The Infielder’s Story
Infielder Cindy Eaton, 56, remembers meeting Dr. Ng three years ago through softball.

“She was so down-to-earth,” recalls Eaton, who is semi-retired and lives in Nokomis. “It was probably a month into the softball season before I found out she was a doctor.”

Like Perrault, knee pain was Eaton’s major complaint. Under Dr. Ng’s care, she tried steroid injections and strengthening exercises, but over the course of the next year, the pain increased. An MRI showed tears of the meniscus, which is rubbery knee cartilage that cushions the shinbone from the thighbone. Additionally, a ganglion cyst – a noncancerous lump filled with fluid – surrounded the anterior cruciate ligament (ACL). Because the ACL is a key ligament that helps stabilize the knee joint, the cyst needed to go.

Using the minimally invasive arthroscopic technique, Dr. Ng trimmed the meniscus on both sides of Eaton’s knee, removed the cyst, and smoothed the cartilage that interfered with the joint’s movement. Again, she used amniotic fluid to facilitate healing.

Eaton’s surgery at Venice Regional and subsequent rehabilitation were successful, and she returned to softball two months later.

The Outfielder’s Story
Wellen Park resident Clare Halsey, an outfielder and occasional catcher in the league, was a firefighter in Virginia before moving to Florida. After years of lifting and carrying heavy weights in her job, her left shoulder became increasingly more painful.

Halsey, 65, learned about Dr. Ng through fellow softball players. An MRI showed bone spurs, a partially torn rotator cuff, and bursitis (inflammation around the joint). Dr. Ng also diagnosed impingement syndrome, which is shoulder pain caused by rubbing of the rotator cuff between the humerus (arm bone between the elbow and shoulder) and the top outer edge of the shoulder. Fortunately, all of the damage could be repaired arthroscopically.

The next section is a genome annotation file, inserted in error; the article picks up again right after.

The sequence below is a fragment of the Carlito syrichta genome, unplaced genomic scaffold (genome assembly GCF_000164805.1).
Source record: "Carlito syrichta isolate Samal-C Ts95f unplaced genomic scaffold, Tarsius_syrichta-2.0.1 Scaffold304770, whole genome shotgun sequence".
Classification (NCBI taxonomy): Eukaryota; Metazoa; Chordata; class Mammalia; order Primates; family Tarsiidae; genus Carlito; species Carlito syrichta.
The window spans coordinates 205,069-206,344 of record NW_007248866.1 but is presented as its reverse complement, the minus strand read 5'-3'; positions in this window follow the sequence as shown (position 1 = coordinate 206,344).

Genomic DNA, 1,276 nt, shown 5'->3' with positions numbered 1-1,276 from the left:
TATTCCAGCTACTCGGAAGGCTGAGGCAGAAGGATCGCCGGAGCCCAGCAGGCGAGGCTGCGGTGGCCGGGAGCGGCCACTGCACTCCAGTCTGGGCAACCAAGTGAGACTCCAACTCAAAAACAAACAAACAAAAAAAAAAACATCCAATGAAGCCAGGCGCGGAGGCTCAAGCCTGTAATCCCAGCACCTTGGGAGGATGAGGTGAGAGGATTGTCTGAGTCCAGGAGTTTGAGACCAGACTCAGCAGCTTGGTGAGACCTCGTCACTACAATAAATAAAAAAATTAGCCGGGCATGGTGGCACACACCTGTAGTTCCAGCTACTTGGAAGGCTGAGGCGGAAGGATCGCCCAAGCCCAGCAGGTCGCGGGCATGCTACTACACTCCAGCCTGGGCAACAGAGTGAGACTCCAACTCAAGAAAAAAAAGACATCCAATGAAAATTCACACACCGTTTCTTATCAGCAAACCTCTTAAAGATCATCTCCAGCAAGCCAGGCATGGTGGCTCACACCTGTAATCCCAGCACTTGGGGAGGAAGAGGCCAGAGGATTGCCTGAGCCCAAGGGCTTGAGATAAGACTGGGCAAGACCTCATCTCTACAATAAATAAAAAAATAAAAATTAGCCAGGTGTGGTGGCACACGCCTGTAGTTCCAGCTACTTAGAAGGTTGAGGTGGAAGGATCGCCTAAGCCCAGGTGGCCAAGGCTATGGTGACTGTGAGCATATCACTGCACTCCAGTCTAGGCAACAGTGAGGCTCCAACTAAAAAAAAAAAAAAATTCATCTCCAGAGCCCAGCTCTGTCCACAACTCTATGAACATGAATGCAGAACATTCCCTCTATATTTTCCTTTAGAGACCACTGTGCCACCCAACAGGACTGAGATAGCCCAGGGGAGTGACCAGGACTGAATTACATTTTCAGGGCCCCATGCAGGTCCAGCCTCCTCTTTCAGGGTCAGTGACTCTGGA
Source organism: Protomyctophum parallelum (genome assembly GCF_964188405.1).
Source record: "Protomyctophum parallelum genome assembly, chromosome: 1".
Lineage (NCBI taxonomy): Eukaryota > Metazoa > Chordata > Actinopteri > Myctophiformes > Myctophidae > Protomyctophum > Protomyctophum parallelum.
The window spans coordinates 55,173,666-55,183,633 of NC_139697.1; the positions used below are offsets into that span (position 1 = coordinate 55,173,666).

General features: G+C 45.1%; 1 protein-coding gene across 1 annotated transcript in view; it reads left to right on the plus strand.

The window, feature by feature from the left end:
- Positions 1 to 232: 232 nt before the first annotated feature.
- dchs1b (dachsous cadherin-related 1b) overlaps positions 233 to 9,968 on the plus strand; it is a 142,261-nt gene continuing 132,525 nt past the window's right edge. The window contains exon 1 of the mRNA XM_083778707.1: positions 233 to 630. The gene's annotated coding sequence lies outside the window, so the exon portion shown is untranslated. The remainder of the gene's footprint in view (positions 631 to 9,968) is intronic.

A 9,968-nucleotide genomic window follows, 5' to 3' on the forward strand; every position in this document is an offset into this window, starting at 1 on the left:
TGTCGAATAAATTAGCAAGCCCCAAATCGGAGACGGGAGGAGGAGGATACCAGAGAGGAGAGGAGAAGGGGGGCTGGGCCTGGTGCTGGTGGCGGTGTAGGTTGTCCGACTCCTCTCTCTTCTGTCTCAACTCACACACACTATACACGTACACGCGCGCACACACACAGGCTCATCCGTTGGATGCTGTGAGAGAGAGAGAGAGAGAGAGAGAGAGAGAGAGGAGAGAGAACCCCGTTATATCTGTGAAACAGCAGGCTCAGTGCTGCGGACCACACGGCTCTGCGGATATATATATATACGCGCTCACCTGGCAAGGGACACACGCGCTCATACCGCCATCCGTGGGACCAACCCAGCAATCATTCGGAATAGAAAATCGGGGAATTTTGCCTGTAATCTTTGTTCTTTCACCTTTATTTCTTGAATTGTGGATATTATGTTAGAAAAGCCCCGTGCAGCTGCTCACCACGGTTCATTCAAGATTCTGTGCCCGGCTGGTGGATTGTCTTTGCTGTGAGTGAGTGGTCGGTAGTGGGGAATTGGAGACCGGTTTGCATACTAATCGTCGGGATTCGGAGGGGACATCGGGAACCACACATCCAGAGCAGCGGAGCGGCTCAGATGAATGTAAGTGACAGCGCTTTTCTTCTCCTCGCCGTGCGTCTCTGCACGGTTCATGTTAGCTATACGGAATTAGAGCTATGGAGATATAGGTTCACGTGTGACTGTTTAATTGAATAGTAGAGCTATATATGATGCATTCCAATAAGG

“For the partial tears to Clare’s rotator cuff, we used another orthobiologic,” Dr. Ng recounted. “Called a bioinductive implant, it’s like a patch we place over the tears and attach with staples that are bioabsorbable. The implant is composed of collagen that advances the healing process, and the patch increases tendon thickness. This helps with the biomechanics of the shoulder, which reduces pain and improves range of motion and strength.”

Four months after surgery, Halsey was playing softball again.

“You don’t realize how much you use your shoulder,” Halsey said. “Before I had surgery, I couldn’t reach into the clothes dryer with my left arm. Reaching for a dish on a shelf, I couldn’t do it.”

All of the players gave Dr. Ng high marks for the care they received, and the surgeon appreciates that her patients trusted their athletic futures to her expertise.

“I can relate to my patients because we are all sports-oriented,” Dr. Ng continued. “We all have this drive to play better, work harder and get back to the game when you’re recovered.”

“Tracy fixes us all and gets us back out on the field,” said Perrault with a laugh. “As an athlete, she knows the competitive spirit and wants to get people back on the field. It’s nice to be treated like a superstar even when you’re just playing in the ‘old lady’ softball league.”

Tracy Ng, D.O., sees patients at Gulf Coast Medical Group Orthopedics in Venice and Sarasota. To schedule an appointment, call 844-406-1007.

To take a free joint pain assessment, visit

Tracy Ng, D.O.
Gulf Coast Medical Group Orthopedics